MISSOULA, Mont.—The Rocky Mountain Elk Foundation is signaling a warning about an organized ballot initiative effort just underway in Colorado seeking to forcibly introduce gray wolves into the state.
“To be clear, RMEF strongly opposes the forced introduction of gray wolves to Colorado,” said Kyle Weaver, RMEF president and CEO. “We have witnessed 20 plus years of lies and litigation in the Northern Rockies concerning wolves. This Colorado effort is driven by the same groups using the same tactics to accomplish their agenda.”
In the Northern Rockies, initial recovery goals were established and agreed upon for the introduction of gray wolves that took place in 1995-96. Those goals were reached in 2002 but final delisting did not occur in Idaho and Montana until a congressional fix in 2011. Wyoming did not receive the ultimate ability to manage wolves until 2017. Animal rights and environment extremist groups used litigation and propaganda to delay the delisting time after time. (Scroll down to view a full listing of lawsuits and a timeline.)
Fortunately, Colorado Parks and Wildlife (CPW) is already on record in opposition to a forced reintroduction. CPW has a wolf management plan in place and is prepared to effectively manage the already occurring natural colonization of wolves to Colorado. The ballot initiative is nothing more than a propaganda and fundraising-based effort by environmental extremists.
“A forced introduction of wolves to Colorado would cost untold amounts of taxpayer dollars, redirect already limited wildlife management resources and would have a significant negative economic impact to the state,” said Blake Henning, RMEF chief conservation officer. “In Colorado, you are dealing with about a third of the land mass of the Northern Rockies’ states but almost double the human population. A forced reintroduction would trigger the potential for real issues in the state.”
In addition, elk populations in southwest Colorado are already struggling. Researchers are working to find the cause of poor calf recruitment and low elk numbers. A forced reintroduction of wolves would be catastrophic to this work and the established elk and deer herds in the area.
Environmental groups continue to claim wolf reintroduction would “restore natural balance,” yet science shows that is anything but a given. Research also directly disputes the assumption that reintroducing wolves trigger what is termed trophic cascade or that the wolf’s presence automatically benefits biodiversity.
“It is one thing if wolves naturally return to Colorado, but it is something completely different if they are artificially placed on the landscape to complicate a system that is already complicated by human population and development,” added Weaver.
About the Rocky Mountain Elk Foundation:
Founded over 30 years ago, fueled by hunters and a membership of nearly 235,000 strong, RMEF has conserved more than 7.5 million acres for elk and other wildlife. RMEF also works to open and improve public access, fund and advocate for science-based resource management, and ensure the future of America’s hunting heritage. Discover why “Hunting Is Conservation™” at www.rmef.org, elknetwork.com or 800-CALL ELK.
Litigation – Wolves in the Northern Rockies (2003-2017)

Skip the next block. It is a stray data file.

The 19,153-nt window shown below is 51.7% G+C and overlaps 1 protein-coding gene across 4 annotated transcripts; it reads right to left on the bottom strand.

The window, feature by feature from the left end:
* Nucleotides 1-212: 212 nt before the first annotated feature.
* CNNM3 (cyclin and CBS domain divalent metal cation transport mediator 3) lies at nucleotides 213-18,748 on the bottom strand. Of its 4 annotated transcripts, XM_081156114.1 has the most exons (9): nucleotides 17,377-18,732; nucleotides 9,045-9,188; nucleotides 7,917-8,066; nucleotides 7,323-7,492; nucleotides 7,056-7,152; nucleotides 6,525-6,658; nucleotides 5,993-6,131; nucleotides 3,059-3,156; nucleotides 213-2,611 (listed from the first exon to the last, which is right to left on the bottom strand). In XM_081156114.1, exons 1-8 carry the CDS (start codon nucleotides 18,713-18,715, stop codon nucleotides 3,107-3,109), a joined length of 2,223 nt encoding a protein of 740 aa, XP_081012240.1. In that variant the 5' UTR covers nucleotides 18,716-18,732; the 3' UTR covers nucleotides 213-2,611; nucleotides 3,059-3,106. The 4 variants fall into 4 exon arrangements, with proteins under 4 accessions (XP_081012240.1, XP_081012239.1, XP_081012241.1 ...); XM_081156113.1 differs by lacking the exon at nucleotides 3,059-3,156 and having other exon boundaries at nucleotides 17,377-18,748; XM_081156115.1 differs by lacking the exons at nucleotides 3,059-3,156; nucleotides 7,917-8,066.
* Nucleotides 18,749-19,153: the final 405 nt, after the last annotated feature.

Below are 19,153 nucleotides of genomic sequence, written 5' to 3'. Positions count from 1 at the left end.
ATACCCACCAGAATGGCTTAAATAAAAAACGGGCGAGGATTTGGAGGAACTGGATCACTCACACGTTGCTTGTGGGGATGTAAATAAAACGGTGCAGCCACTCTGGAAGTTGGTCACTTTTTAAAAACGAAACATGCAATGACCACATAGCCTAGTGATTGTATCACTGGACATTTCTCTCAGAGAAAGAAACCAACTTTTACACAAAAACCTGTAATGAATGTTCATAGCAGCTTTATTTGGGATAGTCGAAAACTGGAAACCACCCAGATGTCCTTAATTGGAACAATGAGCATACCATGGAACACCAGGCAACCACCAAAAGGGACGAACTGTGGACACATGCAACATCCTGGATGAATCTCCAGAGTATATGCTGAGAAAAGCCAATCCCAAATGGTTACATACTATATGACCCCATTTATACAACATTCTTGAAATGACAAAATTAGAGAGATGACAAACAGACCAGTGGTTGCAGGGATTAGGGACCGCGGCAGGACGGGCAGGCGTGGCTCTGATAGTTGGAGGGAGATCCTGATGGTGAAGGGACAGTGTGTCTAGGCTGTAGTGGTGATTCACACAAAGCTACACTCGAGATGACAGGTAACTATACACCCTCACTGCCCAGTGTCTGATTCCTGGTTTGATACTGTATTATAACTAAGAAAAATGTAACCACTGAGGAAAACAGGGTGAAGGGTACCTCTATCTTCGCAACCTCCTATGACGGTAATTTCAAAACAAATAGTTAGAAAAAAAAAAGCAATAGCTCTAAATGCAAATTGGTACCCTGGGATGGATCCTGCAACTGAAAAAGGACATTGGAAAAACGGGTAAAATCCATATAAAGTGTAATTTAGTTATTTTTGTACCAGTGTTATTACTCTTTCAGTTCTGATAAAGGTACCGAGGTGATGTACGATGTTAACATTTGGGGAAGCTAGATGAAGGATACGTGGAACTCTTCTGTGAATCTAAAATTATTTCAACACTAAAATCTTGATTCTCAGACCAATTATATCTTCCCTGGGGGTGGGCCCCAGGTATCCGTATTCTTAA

2003: Lawsuit challenges reclassification of wolves. Court sides with environmental groups and wolves go back to being “endangered.” Defenders of Wildlife v. Secretary. United Stated DOI, 354 F. Supp. 2d 1156 (D. Or. 2005).
2004: Wyoming sues after FWS rejects the state wildlife management plan. Court finds for FWS. Wyoming v. United States DOI, 360 F. Supp. 2d 1214 (D. Wyo. 2005)
On appeal to the Tenth Circuit, Court affirmed decision. Wyoming v. United States DOI, 442 F.3d 1262, 1264 (10th Cir. 2006)
2008: Lawsuit (Defenders v. Hall) challenges state, tribal management action of wolves
2008: Federal judge returns Idaho/Montana wolves to endangered protection. Defenders of Wildlife v. Hall, 565 F. Supp. 2d 1160, 1177 (D. Mont. 2008)
2009: Wyoming challenges FWS determination that Wyoming’s Wolf Management Plan was not sufficient. Wyoming v. United States DOI, No. 2:09-cv-00118-ABJ (D. Wy. June 2, 2010).
2009: Lawsuit (Defenders v. Salazar) challenges delisting rule for Idaho & Montana.
2009: Court denies injunction to half wolf hunts in Idaho & Montana. Defenders of Wildlife v. Salazar, 812 F. Supp. 2d 1205, 1206 (D. Mont. 2009)
2009: Plaintiffs seek to enjoin the Forest Service from using helicopters in the Frank Church Wilderness to dart and collar wolves. Plaintiffs claim that the use of aircraft violates NEPA and the Wilderness Act. Wolf Recovery Found. v. United States Forest Serv., 692 F. Supp. 2d 1264, 1265-66 (D. Idaho 2010)
2010: Federal judge returns NRM wolves to endangered protection. Defenders of Wildlife v. Salazar, 729 F. Supp. 2d 1207, 1209 (D. Mont. 2010)
2010: Wyoming Court finds FWS rejection of Wyoming’s Wolf Management Plan unlawful. Wyoming v. United States DOI, No. 2:09-cv-00118-ABJ (D. Wy. Nov. 18, 2010).
2011: Lawsuit (Alliance for Wild Rockies vs. Salazar) challenges legislation that delisted wolves in Idaho & Montana. Court finds delisting was legal, environmental groups appeal.
2012: Ninth Circuit Appeals Court affirms legislative delisting wolves in Idaho & Montana. Alliance for the Wild Rockies v. Salazar, 672 F.3d 1170, 1171 (9th Cir. 2012) Montana
2012: Lawsuit (Defenders vs. Jewell) challenges FWS rule that delists wolves
2014: Washington D. C. court reinstates protections for wolves in Wyoming. Defenders of Wildlife v. Jewell, 68 F. Supp. 3d 193, 195 (D.D.C. 2014)
2015: FWS files appeal to delist wolves in Wyoming (Defenders v. Jewell)
2017: Washington D. C. Circuit Court of Appeals ruling returns state management to Wyoming. Defenders of Wildlife v. Zinke, 849 F.3d 1077 (D.C. Cir. 2017)
(Note: years listed are “decided” dates, not filed dates)